You may have heard something about the instructions to critics from director Denis Villeneuve that were passed along at some press screenings of Blade Runner 2049. One critic shared a redacted version:
— Dustin Chase (@TexasArtFilm) October 2, 2017
(Click here for a screengrab if the tweet has been deleted.)
This is bizarre for many reasons; for one, filmmakers should not be dictating how critics frame their reviews or structure their sentences. (I attended a public multiplex screening, by the way, and am not beholden to those instructions. But don’t worry: I am not going to ruin the experience of the film for you.) Mostly it’s bizarre, though, because there’s almost no aspect of the film that could be spoiled that isn’t either fairly predictable or an extremely modest extrapolation of the story that was presented in Blade Runner in 1982. There’s nothing groundbreaking here, not in the context of the world of Blade Runner and not in the context of science fiction storytelling. There’s nothing mind-blowing like there was in 1982.
And this is my very big disappointment with 2049: there’s almost nothing surprising in it. Ryan Gosling turns in a terrifically subtle performance, and the film looks fantastic; legendary cinematographer Roger Deakins confirms his legend once more. But anything I could say about this sequel — 30 years on in its internal world, 35 years on for us — even if I spoiled almost everything about the plot and the characters, could just as easily be said about the original film. How do memories create identity? What does it mean to be human? From the broad scope of how both films deal with such matters to the nitty-grittiest of detail, they cover much the same territory, and from the exact same narrow perspective. (Is this yet another story about oppression that centers white men? Yup.)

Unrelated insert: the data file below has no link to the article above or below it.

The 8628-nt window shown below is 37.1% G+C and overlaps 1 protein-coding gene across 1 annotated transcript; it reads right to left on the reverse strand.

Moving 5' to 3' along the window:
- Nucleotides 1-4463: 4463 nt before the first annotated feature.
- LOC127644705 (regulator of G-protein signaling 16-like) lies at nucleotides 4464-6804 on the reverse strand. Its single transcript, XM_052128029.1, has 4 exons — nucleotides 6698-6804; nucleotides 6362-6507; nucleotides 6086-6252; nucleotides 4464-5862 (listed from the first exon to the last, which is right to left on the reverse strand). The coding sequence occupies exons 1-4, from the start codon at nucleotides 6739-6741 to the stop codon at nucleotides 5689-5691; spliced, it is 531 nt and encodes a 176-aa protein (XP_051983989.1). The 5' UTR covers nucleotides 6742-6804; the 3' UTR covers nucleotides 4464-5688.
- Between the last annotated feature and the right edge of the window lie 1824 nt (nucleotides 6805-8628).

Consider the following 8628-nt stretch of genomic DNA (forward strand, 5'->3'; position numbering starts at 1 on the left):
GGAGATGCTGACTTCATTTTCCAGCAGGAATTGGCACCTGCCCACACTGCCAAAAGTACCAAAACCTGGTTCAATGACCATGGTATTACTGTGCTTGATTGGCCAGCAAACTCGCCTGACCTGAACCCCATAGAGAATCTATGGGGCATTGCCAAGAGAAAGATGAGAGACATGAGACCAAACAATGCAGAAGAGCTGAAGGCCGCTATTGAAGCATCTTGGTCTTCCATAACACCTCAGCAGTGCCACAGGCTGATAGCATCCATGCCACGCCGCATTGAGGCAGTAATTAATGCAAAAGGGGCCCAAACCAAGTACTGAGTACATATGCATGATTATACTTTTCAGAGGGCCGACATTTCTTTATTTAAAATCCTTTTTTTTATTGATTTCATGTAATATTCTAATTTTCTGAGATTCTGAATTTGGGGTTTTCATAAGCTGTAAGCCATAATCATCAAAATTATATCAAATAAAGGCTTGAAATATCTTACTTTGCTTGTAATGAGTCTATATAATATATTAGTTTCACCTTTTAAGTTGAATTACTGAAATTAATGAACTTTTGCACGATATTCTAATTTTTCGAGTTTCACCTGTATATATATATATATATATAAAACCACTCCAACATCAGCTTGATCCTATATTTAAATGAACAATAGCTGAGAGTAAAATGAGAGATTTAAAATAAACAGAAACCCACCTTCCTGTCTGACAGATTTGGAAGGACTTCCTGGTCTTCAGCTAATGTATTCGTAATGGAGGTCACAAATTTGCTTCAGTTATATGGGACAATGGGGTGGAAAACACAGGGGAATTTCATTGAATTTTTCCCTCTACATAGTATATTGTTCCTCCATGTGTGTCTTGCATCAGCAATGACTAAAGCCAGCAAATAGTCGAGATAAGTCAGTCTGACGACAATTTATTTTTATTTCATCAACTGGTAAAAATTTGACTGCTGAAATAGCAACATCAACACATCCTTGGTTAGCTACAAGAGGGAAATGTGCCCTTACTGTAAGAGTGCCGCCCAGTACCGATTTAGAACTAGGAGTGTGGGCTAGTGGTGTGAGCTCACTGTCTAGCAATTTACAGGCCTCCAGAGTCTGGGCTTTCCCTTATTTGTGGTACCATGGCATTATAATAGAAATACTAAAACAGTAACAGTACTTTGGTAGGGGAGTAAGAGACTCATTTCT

But our cultural conversation about such questions has evolved significantly in the last 35 years, primarily but not solely through science fiction, and yet 2049 acts like that is not the case. Just a few years after Blade Runner we met Star Trek: The Next Generation’s Data, and followed his years-long exploration of his identity, his quest to experience emotion, and his longing to understand humanity. The 2000s introduced us to the “skin jobs” of Battlestar Galactica, which borrowed that term from the 1982 film and ran with it in ways that 2049 seems like it might be contemplating taking on two or three Blade Runner sequels down the line. A subplot with a holographic AI/companion (Ana de Armas: Overdrive, War Dogs) plays like a straight-up rerun of 2014’s Her (only it embraces the associated clichés instead of upending them).
No genre storytelling exists in a vacuum: it responds to and expands upon what has come before… or at least it does if it wants to be seen as serious and significant and adding to that ongoing conversation. Blade Runner helped start this conversation, and this new film — written by 1982 original screenwriter Hampton Fancher with Michael Green (Alien: Covenant, Logan) — pretends as if the conversation doesn’t even exist.
So here were have another “blade runner,” K (Gosling: La La Land, The Nice Guys), a cop whose job it is to hunt down rogue replicants, enslaved artificial humans genetically modified for strength. That the replicants — such as Sapper Morton (Dave Bautista: Guardians of the Galaxy Vol. 2, The Boss), whom K seeks out in the opening sequence — consider themselves beings worthy of dignity and self-determination is something we already knew from the 1982 film. The world K and Sapper exist in seems static with regard to the status of the replicants: there was no hint in the original film of the larger societal context in which humans coexist with replicants, and there is none here, either. What does anybody whose job isn’t about either creating replicants or hunting them down when they go rogue think about replicants? In a world in which human life is so cheap — we get a sequence here featuring child laborers toiling at nasty, dangerous jobs — why are the replicants even necessary? Humanity itself seems perfectly capable of providing the “disposable workforce” civilization requires.